An Apostle of Peace of Maulana Abul Kalam Azad

The Biography of Famous Personalities of India will tell you about the controversies, the dark sides of a person that you may have never heard of.

An Apostle of Peace of Maulana Abul Kalam Azad

An Apostle of Peace

As a child of God, I am greater than anything that can happen to me.

Maulana Azad has been described by many of his contemporaries as an apostle of international amity and peace. He had his conviction in the indivisible unity of man and brought his ideology to human fraternity and fellowship. Long before he became education minister he had expressed his unflinc-hing faith in essential unity of man and held it above all objectives of human life such as religious salvation, economic prosperity, cultural advancement and political emancipation.
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His ideology had the support of both Islamic and Hindu World views while he interpreted Islam as a message of love, compassion, brotherhood, and transcending all consideration of race, languages and communities, he observed sense of kinship with the whole world as an essence of Indian-culture and tradition. He viewed it as India’s greatest contribution to the world. Thus naturally the sense of promoting universal mutual understanding of the diverse communities of the world.

Azad’s uniqueness of approach lay essentially in condemning the philosophy of fragmentation in national and regional components and perspectives. He advocated an integrated approach incorporating different outlooks into a composite process “to realize the intrinsic good of man”. His views which he held dear from 1913 found their material expression in 1952 with the publication of his article on “History of Philosophy: Eastern and Western” under the Ministry of Education. The initial expression of the same idea had been articulated by Azad on 13th April, 1913 in Al-Hilal.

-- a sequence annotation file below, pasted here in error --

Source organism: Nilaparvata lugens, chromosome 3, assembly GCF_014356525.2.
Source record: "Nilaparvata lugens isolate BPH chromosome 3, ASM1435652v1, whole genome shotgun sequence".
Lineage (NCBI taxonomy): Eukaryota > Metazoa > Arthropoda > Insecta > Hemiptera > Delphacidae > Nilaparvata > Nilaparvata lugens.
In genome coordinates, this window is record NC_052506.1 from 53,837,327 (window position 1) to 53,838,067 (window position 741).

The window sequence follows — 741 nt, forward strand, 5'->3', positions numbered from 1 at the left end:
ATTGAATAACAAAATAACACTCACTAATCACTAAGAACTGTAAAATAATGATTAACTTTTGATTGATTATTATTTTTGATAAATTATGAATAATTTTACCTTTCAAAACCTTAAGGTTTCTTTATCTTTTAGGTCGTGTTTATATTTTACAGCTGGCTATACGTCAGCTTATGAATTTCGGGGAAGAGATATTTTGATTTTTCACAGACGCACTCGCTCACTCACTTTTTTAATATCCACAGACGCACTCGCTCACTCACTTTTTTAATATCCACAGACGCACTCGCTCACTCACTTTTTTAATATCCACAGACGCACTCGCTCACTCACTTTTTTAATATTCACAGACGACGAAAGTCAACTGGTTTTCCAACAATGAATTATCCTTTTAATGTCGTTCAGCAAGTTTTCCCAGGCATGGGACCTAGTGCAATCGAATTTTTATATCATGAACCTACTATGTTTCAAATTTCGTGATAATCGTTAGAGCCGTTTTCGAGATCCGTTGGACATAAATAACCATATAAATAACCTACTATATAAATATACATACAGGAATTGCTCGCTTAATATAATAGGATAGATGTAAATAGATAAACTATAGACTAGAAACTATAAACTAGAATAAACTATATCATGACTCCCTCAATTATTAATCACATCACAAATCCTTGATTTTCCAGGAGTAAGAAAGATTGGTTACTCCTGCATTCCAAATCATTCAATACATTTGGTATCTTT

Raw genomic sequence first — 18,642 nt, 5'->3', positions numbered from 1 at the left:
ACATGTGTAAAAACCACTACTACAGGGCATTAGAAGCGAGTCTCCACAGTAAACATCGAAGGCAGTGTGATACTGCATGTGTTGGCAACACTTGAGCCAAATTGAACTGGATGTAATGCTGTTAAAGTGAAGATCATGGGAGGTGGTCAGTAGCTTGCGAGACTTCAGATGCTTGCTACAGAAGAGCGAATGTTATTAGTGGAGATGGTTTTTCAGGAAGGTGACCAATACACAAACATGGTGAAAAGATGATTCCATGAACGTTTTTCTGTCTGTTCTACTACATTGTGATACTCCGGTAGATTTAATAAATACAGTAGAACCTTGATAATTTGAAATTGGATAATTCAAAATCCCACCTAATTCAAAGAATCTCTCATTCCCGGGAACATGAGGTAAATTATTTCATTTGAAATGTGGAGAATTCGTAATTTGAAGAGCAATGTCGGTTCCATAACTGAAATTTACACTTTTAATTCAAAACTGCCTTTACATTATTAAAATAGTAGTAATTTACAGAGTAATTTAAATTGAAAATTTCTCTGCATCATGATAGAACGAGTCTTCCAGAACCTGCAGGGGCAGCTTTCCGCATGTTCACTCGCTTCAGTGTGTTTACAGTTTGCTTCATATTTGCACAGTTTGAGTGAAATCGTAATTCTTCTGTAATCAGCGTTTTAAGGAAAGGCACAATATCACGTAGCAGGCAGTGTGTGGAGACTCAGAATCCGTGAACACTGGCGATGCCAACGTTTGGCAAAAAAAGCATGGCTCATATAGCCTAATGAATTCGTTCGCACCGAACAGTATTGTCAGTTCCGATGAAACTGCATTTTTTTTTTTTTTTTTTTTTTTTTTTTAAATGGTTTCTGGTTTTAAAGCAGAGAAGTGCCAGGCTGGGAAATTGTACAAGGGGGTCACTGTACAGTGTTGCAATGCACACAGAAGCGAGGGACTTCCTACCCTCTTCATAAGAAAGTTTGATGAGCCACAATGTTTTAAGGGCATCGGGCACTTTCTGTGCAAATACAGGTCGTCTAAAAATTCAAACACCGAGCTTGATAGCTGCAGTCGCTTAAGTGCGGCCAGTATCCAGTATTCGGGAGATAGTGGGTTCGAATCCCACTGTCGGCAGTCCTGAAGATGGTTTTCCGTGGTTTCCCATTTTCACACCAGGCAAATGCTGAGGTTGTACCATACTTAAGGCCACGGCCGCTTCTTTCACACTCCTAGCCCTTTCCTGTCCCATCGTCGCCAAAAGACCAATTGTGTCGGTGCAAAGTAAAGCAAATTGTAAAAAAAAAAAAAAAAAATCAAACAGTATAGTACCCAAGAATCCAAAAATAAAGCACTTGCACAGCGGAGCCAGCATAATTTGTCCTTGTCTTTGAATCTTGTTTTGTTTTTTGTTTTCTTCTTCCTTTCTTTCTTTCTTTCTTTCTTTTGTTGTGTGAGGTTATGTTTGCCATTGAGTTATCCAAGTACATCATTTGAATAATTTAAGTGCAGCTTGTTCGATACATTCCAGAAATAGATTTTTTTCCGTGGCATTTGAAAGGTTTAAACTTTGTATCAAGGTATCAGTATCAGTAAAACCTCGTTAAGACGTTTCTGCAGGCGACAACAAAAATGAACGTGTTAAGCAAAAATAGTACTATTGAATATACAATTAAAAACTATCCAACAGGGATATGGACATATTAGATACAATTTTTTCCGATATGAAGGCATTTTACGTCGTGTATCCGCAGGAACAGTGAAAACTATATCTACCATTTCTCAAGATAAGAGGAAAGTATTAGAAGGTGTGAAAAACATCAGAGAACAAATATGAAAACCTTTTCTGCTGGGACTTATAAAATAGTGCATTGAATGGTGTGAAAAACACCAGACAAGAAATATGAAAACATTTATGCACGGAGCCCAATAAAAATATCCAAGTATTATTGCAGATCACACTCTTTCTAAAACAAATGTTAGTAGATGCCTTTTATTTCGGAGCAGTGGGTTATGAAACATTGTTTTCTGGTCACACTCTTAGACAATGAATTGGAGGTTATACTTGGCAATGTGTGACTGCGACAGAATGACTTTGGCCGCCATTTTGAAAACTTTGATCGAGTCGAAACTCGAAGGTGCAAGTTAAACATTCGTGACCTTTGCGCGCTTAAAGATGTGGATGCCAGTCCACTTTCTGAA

Teaching of religion as a subject in government schools was constitutionally disallowed. Azad took upon him the responsibility of providing religious education on healthy lines. Azad in his policy statement pointed out the aim of religious teaching of all religions is to make men more tolerant and broad minded. This idea found its origin in Azad’s theme of Education and religion which he fostered on 13th of Jan, 1941. Azad thought of integrating religious education with syncretic education and thought that the two together make a person complete.

Azad commended UNESCO’s initiatives to exchange classical works of literature around the world. He however felt extremely sad in respects of the feeble contribution of India towards world classics in the recent period of its history. In his opinion, except Sanskrit, Tamil, Urdu and Bengali no other language had made any cognizable contribution to the literature in the world.

Azad also advocated that History and Geography must not be taught as subject to promote unhealthy seeds of discord and disputes, instead these should be taught to bring about better understanding of the diverse conditions in which the various regions of the world lived and survived. This was a departure from the already established thought process where history was used more to cause dissension than to cause amity.

Azad, therefore, advocated providing religious education on very healthy lines. For him religion was a medium for promoting a supreme object of fellowship.

Azad appreciated the Shantam, Shrvam and Advaitam motto of the Vishwa Bharti, the International University established by Ravindra Nath Thakur. This motto of Vishwa Bharti projected the concept of God transcending “All narrow limitations of race, religion and creed”. This concept was contrary to the western thought process where sentiments of narrow nationalism ultra racialism other religiosity and religious fanaticism prevailed in Europe and America.

Some Rare Photographs

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  • 1888 : Born on 11th November at Mecca, Saudi Arabia
  • 1890 : Family moved to Calcutta
  • 1899 : Started monthly magazine “Nairang-e-Alam”
  • 1908 : Visited Iraq, Syria, Turkey and Cairo.
  • 1912 : Started weekly newspaper “Al-Hilal”
  • 1914 : “Al-Hilal” banned by British Government
  • 1919 : Detained at Ranchi
  • 1920 : Maulana came on board with the Khilafat movement
  • 1920 : Joined the Indian National Congress in January
  • 1923 : Elected President of Indian National Congress
  • 1930 : Arrested for violation of the salt laws
  • 1940 : Elected 2nd time President of Indian National Congress
  • 1942 : Arrested with most of the Congress leaders and released after four years
  • 1947 : Became the first Education Minister of Independent India
  • 1958 : On February 22, passed away
  • 1992 : Awarded with ‘Bharat Ratna’ posthumously.